**"Three-year Wilkinson Microwave Anisotropy Probe (WMAP)
observations: Implications for cosmology,"** by
D.N. Spergel and 21 others, *Astrophysical
Journal Supplement Series*, 170(2): 377-408, June 2007.

[Authors' affiliations: 13 U.S. and Canadian institutions]

**Abstract:** "A simple cosmological model with only six
parameters (matter density, Omega(m)h(2), baryon density, Omega(b)h(2),
Hubble constant, H-0, amplitude of fluctuations, sigma(8), optical depth,
tau, and a slope for the scalar perturbation spectrum, n(s)) fits not only
the 3 year WMAP temperature and polarization data, but also small-scale CMB
data, light element abundances, large-scale structure observations, and the
supernova luminosity/distance relationship. Using WMAP data only, the
best-fit values for cosmological parameters for the power-law flat Lambda
cold dark matter (Lambda CDM) model are (Omega(m)h(2), Omega(b)h(2), h,
n(s), tau, sigma(s)) = (0.1277(-0.0079)(+0.0080), 0.02229 +/- 0.00073,
0.732(-0.032)(+0.031), 0.958 +/- 0.016, 0.089 +/- 0.030,
0.761(-0.048)(+0.049)). The 3 year data dramatically shrink the allowed
volume in this six-dimensional parameter space. Assuming that the
primordial fluctuations are adiabatic with a power-law spectrum, the WMAP
data alone require dark matter and favor a spectral index that is
significantly less than the Harrison-Zel'dovich-Peebles scale-invariant
spectrum ( n(s) = 1, r = 0). Adding additional data sets improves the
constraints on these components and the spectral slope. For power-law
models, WMAP data alone puts an improved upper limit on the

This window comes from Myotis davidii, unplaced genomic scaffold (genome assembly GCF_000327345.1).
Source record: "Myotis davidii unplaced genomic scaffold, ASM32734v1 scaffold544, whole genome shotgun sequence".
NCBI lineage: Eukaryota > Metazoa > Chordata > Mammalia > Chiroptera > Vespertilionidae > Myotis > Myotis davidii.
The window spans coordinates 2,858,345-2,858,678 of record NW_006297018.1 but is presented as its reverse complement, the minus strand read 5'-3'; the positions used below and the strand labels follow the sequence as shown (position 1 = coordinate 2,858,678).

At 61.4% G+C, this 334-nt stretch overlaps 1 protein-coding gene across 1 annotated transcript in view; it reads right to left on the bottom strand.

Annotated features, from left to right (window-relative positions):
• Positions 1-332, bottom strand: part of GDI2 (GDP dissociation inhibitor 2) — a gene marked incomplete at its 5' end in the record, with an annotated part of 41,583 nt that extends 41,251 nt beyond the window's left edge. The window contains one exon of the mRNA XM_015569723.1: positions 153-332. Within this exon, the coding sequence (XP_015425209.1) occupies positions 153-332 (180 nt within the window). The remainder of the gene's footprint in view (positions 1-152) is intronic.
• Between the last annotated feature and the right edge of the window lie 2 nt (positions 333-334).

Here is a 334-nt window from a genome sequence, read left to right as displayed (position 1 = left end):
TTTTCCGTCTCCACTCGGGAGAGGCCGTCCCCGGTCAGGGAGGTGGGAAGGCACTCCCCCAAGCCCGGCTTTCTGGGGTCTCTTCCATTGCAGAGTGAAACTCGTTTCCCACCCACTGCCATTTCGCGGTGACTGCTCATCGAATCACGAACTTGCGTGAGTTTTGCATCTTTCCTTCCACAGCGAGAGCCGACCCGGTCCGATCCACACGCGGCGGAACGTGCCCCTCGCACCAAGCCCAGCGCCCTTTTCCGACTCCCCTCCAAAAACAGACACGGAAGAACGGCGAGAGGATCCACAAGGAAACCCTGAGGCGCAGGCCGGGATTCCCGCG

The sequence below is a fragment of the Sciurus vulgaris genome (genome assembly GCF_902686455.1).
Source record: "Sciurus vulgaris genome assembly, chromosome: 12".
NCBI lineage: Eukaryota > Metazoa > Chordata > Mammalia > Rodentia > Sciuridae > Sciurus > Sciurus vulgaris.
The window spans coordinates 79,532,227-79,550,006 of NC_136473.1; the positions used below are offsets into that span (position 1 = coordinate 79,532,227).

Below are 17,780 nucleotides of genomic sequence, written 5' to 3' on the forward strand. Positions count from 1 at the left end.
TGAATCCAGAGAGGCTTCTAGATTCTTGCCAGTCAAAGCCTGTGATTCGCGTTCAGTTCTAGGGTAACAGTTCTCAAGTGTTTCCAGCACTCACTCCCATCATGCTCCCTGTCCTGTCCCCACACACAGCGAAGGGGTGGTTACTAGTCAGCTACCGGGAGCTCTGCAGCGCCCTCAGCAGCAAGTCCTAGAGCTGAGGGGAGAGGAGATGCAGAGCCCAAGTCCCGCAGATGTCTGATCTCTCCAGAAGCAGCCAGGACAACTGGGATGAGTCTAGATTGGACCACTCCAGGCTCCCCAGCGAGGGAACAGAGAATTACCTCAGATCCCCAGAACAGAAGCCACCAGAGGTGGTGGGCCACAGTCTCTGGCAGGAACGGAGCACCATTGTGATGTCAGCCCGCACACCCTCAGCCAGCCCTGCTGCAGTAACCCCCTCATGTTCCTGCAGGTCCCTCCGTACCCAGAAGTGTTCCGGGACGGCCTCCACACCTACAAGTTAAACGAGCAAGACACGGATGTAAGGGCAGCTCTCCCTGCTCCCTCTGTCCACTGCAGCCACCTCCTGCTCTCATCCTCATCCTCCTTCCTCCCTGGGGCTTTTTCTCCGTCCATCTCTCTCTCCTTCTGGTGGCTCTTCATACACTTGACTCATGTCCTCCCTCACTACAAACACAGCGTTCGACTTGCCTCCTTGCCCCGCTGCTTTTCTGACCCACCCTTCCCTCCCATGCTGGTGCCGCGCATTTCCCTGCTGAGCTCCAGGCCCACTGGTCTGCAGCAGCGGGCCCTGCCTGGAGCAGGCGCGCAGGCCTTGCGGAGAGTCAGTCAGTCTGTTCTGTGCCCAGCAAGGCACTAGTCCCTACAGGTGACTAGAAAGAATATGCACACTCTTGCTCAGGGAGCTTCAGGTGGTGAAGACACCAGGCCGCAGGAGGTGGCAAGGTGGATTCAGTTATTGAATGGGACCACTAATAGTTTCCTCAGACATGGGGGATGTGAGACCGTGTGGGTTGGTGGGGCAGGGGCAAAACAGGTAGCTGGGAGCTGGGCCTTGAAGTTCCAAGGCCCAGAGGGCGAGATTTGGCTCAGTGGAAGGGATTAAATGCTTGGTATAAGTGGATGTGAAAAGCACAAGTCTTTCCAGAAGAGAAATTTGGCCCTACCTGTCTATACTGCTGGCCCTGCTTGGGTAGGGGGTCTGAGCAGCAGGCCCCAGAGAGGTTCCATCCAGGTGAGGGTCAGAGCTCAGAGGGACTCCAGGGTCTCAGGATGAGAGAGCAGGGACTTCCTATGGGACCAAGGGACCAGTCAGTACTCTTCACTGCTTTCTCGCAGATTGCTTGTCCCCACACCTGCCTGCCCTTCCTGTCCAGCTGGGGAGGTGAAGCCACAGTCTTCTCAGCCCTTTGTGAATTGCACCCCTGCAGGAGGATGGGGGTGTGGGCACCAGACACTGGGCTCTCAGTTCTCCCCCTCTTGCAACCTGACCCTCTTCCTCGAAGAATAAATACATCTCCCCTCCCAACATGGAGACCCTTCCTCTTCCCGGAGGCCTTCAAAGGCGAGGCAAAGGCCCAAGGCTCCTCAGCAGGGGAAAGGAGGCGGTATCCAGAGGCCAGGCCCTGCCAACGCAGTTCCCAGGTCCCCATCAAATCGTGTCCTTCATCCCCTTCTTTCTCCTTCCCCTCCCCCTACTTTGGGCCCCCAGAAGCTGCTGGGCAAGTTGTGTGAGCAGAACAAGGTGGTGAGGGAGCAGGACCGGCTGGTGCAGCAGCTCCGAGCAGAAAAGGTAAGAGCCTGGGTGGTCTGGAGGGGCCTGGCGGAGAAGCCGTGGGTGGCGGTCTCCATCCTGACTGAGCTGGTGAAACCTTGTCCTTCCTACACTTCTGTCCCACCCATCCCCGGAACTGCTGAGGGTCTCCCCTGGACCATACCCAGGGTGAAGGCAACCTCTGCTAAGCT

tensor-to-scalar ratio, r(0.002) < 0.65 ( 95% CL) and the combination of
WMAP and the lensing-normalized SDSS galaxy survey implies r(0.002) <
0.30 ( 95% CL). Models that suppress large-scale power through a running
spectral index or a large-scale cutoff in the power spectrum are a better
fit to the WMAP and small-scale CMB data than the power-law Lambda CDM
model; however, the improvement in the fit to the WMAP data is only
Delta(2)(chi) = 3 for 1 extra degree of freedom. Models with a
running-spectral index are consistent with a higher amplitude of gravity
waves. In a flat universe, the combination of WMAP and the Supernova Legacy
Survey (SNLS) data yields a significant constraint on the equation of state
of the dark energy, w = -0.967(-0.072)(+0.073). If we assume w = -1,
then

the deviations from the critical density, Omega(K), are small: the
combination of WMAP and the SNLS data implies Omega(k) = -0.011 +/- 0.012.
The combination of WMAP 3 year data plus the HST Key Project constraint on
H-0 implies Omega(k) = -0.014 +/- 0.017 and Omega(Lambda) = 0.716 +/-
0.055. Even if we do not include the prior that the universe is flat, by
combining WMAP, large-scale structure, and supernova data, we can still put
a strong constraint on the dark energy equation of state, w = -1.08 +/-
0.12. For a flat universe, the combination of WMAP and other astronomical
data

yield a constraint on the sum of the neutrino masses, Sigma m(nu) < 0.66
eV (95%CL). Consistent with the predictions of simple inflationary
theories, we detect no significant deviations from Gaussianity in the CMB
maps using Minkowski functionals, the bispectrum, trispectrum, and a new
statistic designed to detect large-scale anisotropies in the fluctuations."

This 2007 report from *Astrophysical Journal Supplement Series* was
cited **138 times** in current journal articles
indexed by Clarivate Analytics

during November-December 2008. This latest two-month total, although down a
bit from previous counts, was more than sufficient to extend the report's
status for an eighth consecutive bimonthly period as the most-cited physics
paper published in the last two years. Prior to the most recent tally,
citations to the paper have accrued as follows:

**September-October 2008: ***170 citations*

July-August 2008: *217*

May-June 2008: *148*

March-April 2008: *201*

January-February 2008: *160*

November-December 2007: *116*

September-October 2007: *107*

July-August 2007: *6*

**Total citations to date:
1,263**

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